Orthoclase (moonstone): None to blue (lw); orange (sw). May fluoresce weak pink (lw and sw).
Transparent labradorite: None to weak blue (lw).
Garnet All species and varieties are inert with the exception of:
Transparent green grossluarite: None to moderate red (lw and sw).
Transparent colorless groosularite: None to weak orange or green (sw).
Ivory Weak to strong bluish white (lw and sw).
Jadeite Light green: None to weak white (lw).
Light yellow: None to weak green (lw).
White : None to weak yellow (lw).
Light violet: None to weak white (lw).
Some color-treated lavender: Weak to moderate orange (lw); weaker (sw).
Dark colors: Virtually inert.
Jet Inert.
Lapis Lazuli Generally inert; may fluoresce weak to moderate green or yellowish green (sw). The calcite inclusion may fluoresce pink (lw)
Malachite Inert
Nephite Inert
Opal Body color black or white: None to white to moderate pale blue, green or yellow (lw and sw); may phosphoresce.
Common opal or hyalite: None to strong green or yellowish green (lw and sw); may phosphoresce.
Fire opal: None to moderate greenish brown (lw and sw) ; may phosphoresce.
Pearl Natural: None to strong blue, yellow, green or pink (lw and sw).
Cultured: None to strong blue, yellow, green or pink (lw and sw).
Black pearl: Natural - none to strong red (lw); some may fluoresce light pink, mottled pink and white.
Dyed black: inert to weak white (sw).
Peridot Inert.
Quartz Green aventurine: None to weak grayish green (lw and sw).
Red dyed quartzite: Weak to strong red (lw and sw).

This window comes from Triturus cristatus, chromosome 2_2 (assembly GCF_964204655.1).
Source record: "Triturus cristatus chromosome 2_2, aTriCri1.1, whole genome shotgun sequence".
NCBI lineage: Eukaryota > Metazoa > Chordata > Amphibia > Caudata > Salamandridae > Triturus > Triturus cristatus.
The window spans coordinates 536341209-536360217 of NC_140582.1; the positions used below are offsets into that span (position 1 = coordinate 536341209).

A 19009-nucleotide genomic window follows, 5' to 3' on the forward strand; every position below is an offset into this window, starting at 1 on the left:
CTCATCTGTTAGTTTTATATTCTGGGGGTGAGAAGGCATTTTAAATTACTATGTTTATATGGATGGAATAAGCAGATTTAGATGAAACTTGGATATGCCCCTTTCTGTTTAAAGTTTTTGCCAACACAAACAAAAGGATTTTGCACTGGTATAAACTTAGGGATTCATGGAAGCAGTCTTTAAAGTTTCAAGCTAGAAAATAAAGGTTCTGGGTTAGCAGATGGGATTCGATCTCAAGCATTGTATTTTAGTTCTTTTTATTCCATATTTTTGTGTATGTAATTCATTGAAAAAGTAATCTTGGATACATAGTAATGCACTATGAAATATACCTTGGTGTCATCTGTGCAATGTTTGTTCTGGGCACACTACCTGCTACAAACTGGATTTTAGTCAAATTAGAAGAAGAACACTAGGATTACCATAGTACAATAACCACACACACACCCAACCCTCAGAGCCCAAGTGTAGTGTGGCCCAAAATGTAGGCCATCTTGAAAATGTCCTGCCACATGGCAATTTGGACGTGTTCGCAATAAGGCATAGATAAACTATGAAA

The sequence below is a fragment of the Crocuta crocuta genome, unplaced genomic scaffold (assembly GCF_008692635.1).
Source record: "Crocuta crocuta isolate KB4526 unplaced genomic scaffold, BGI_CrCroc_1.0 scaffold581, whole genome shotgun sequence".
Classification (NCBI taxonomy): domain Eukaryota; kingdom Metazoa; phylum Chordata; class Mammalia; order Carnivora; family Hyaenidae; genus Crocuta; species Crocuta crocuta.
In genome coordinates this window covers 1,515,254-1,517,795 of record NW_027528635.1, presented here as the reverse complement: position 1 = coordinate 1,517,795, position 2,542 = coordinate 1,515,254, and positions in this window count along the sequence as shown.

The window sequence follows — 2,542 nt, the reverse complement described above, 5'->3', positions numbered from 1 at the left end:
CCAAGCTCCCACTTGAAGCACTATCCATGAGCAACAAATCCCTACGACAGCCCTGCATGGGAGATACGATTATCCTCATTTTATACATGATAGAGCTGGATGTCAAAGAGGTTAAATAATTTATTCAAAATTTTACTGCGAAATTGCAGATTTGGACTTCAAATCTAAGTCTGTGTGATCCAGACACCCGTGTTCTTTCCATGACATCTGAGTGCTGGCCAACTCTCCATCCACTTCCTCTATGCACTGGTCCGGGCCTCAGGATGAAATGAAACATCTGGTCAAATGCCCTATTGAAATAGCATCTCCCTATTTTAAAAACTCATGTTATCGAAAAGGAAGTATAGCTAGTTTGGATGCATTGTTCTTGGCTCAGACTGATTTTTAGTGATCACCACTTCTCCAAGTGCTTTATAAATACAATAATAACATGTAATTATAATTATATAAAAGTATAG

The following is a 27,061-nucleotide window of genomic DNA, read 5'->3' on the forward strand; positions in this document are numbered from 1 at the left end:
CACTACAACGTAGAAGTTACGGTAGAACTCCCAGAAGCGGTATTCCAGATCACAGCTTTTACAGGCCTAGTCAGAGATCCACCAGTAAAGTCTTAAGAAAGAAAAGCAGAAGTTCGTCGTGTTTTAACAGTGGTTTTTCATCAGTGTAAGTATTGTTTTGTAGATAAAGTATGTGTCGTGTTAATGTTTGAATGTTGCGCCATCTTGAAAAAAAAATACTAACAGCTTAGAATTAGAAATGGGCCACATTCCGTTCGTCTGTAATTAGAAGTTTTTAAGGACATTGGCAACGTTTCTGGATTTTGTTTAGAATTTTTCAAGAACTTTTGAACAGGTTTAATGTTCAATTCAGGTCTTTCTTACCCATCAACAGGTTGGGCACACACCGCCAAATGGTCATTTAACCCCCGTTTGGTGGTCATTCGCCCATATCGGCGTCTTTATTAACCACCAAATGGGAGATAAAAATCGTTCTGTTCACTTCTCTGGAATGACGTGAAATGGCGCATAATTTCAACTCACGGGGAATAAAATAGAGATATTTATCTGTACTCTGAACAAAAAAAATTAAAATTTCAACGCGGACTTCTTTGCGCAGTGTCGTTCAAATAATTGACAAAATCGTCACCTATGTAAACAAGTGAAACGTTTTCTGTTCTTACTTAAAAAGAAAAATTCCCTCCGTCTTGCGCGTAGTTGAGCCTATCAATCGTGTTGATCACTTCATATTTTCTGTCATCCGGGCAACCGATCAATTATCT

Rose quartz: None to weak red (lw and sw).
All other varieties: Virtually inert
Shell White: None to moderate blue to greenish white (lw and sw).
Tortoise shell: All but dark areas dull bluish green (lw and sw).
Spinel Red, orange and pink: None to weak red to orange-red (sw); weak to strong red and orange (lw).
Near colorless (rare): None to moderate orange to orange-red (lw).
All other colors: Virtually inert.
Synthetic Spinel Colorless: Moderate to strong chalky blue (sw); may fluoresce weak green (lw) and strong greenish blue (sw).
Light blue: Weak to moderate orange (lw); chalky blue (sw).
Medium blue: Strong red (lw); strong bluish white (sw).
Dark blue: Strong red (lw); strong mottled blue (sw).
Light green: Strong yellow (lw).
Dark green: Strong violetish red (lw); strong greenish white (sw).
Alexandrite like: Moderate dull red (lw and sw).
Yellowish green: Strong yellowish green (lw and sw).
Red: Strong red (lw).
Pink: Inert.
Topaz Colorless: None to weak yellow (lw).
Red: Weak brownish Yellow (lw).
Yellow: Weak orange yellow (lw).
Blue: None to moderate yellow (lw).
Brown: Weak orange-yellow (lw).
Pink: Moderate greenish white (sw).
Tourmaline Pink: None to very weak red (lw and sw).
All other colors: Virtually inert.